Mayor Michelle Wu makes history in election win


Avery Bleichfeld

Mayor Michelle Wu speaks Nov. 27 in support of City Councilor Lydia Edwards’ senate bid. Edwards previously endorsed Wu in the mayoral race.

Alyssa Endres, opinion editor

The Nov. 2 Boston mayoral election was extremely historic — the candidate that was elected broke down barriers as the first Asian American woman elected to the position.

Two people became frontrunners: Michelle Wu and Annissa Essaibi George. Although former mayor Marty Walsh was technically eligible for reelection, he resigned earlier this year after being chosen as President Joe Biden’s secretary of labor, blowing the race wide open. Wu maintained a steady lead over Essaibi George in the polls weeks before election day. Earlier last month, Wu won over Essaibi George by a margin of 91,239 to 50,879.

“From every corner of our city, Boston has spoken. We are ready to meet this moment. We are ready to become a Boston for everyone,” Wu said to a crowd of supporters the night she won. “I want to be clear, it wasn’t my vision on the ballot, it was ours, together.”

Besides being a historic win for Boston, she is also a promising politician. Wu proposed sweeping and transformative legislation in her mayoral agenda, promising to address climate change, an issue pertinent to Boston, and other key problems like systemic racism. As a result, the majority of her support and endorsements came from progressive organizations, including the Working Families Party, Sunrise Movement Boston and Planned Parenthood Advocacy Fund of Massachusetts.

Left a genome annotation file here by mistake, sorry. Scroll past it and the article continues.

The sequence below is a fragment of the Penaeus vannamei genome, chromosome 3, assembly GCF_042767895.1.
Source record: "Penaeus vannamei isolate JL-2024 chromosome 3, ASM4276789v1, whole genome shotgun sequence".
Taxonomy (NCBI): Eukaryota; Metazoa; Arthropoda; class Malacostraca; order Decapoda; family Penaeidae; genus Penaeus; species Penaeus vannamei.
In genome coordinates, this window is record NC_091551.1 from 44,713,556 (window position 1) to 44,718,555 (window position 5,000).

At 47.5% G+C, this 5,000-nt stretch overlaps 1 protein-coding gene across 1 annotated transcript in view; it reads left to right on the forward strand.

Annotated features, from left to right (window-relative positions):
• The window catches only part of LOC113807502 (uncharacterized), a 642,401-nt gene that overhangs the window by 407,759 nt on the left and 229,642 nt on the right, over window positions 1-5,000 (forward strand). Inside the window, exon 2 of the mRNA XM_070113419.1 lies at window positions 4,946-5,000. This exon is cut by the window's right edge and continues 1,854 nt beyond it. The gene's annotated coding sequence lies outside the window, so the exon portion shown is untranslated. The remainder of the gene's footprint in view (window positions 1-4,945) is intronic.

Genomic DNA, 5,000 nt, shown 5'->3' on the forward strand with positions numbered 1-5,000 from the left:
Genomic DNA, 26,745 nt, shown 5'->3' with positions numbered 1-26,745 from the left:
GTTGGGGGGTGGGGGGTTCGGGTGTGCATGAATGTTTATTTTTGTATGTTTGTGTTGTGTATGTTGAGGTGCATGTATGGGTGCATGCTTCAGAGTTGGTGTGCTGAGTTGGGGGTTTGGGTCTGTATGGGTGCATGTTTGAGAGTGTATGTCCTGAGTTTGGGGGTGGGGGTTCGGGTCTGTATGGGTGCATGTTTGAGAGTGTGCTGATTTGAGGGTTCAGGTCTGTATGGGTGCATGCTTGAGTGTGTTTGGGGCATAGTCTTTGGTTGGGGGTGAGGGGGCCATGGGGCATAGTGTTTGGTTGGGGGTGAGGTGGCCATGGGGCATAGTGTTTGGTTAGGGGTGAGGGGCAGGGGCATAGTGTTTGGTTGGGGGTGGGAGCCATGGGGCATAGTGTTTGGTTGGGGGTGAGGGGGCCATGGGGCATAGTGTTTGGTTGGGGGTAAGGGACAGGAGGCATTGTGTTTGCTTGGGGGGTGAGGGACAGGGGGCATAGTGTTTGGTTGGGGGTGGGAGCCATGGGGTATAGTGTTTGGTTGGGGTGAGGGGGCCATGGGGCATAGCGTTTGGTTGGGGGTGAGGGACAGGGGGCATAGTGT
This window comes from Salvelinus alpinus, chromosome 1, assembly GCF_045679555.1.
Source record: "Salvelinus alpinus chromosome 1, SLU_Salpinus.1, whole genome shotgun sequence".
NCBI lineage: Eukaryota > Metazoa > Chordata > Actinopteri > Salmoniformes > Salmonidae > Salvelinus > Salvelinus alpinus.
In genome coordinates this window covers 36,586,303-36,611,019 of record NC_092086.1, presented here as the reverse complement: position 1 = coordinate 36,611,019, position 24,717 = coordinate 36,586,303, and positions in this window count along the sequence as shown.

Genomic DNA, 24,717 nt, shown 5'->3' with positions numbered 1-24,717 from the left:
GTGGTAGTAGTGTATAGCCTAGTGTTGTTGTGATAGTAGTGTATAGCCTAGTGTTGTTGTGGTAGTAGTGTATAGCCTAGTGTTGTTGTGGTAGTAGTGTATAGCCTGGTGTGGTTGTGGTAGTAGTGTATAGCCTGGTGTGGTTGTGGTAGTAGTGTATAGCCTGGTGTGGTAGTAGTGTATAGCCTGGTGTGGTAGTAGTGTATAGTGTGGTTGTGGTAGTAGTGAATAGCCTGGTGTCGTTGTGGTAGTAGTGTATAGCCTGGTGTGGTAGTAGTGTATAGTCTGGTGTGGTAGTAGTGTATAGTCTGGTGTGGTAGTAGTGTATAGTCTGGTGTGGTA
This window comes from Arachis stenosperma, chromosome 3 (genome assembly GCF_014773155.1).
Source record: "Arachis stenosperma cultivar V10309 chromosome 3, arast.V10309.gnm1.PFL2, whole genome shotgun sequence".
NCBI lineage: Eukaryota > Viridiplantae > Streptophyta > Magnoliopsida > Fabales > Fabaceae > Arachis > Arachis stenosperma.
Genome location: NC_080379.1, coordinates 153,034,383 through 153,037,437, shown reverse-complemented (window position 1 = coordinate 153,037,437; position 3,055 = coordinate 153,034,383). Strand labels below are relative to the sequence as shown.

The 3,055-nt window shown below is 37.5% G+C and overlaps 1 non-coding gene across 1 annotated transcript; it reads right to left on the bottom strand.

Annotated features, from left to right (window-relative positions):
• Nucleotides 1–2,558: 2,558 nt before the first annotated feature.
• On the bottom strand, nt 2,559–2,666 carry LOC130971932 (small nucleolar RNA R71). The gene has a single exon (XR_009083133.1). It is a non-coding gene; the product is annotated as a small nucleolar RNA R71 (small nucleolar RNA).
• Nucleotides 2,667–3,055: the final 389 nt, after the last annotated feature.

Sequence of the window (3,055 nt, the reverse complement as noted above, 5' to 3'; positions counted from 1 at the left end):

The problems facing Boston that Wu will have to address in office are widespread and complex, including policing issues, poverty, public education, transportation and housing.

Wu also has plans of implementing a city-level Green New Deal for Boston. This Green New Deal would ultimately aim to confront not only climate change, but also economic equality and the wealth gap. This is a very progressive plan of action that addresses numerous aspects of climate change. All of these aspects can and must be improved within the city of Boston. Wu has already signed an ordinance that requires the city of Boston to divest from fossil fuels and tobacco, as well as a private prison industry by late 2025. This just shows Wu’s tenacity and her drive to enact change quickly and efficiently within the city.

Poverty has been an epidemic in the city for years, owing to Boston’s exorbitant cost of living. One of her most prominent points during her campaign was a proposed measure called rent control, pushing back against the increasing cost of housing. She also wants to create a fare-free public transit system, which would no longer require riders to pay to get onto MBTA services. Both of these plans would lower the cost of living for Bostonians. Wu even filed an appropriations request to make three bus lines free for 2 years on her first day in office. This investment will ultimately allow for Boston to reap the benefits of a fare-free bus service and public transit system.

Wu also made it clear she wants to decrease the racial wealth gap in the city. To do this, she plans on fighting the root cause of wealth and income inequality by shifting “the rules, practices and norms that have enabled racial inequalities to persist since the city’s founding,” according to her campaign website.

In addition, Wu proposed creating a citywide plan and regional coalition to reduce homelessness and substance use disorder, both of which are major problems in the city. These components of Wu’s plans are a step in the right direction to addressing poverty in Boston.

Wu must work with other officials in Boston to actually make these propositions come true in real life. This will not be an easy feat, but she believes change is possible, which is something she has reiterated many times.

Overall, Wu displayed not only great tenacity during her mayoral campaign, but also a great sense of care for the community and city of Boston as a whole. Boston needs someone who will care about the people in the city in order to make changes that are long lasting and beneficial for all, and Wu is the right person for that job.

Alyssa Endres is a third-year political science and communication studies combined major and opinion editor of The News. She can be reached at [email protected].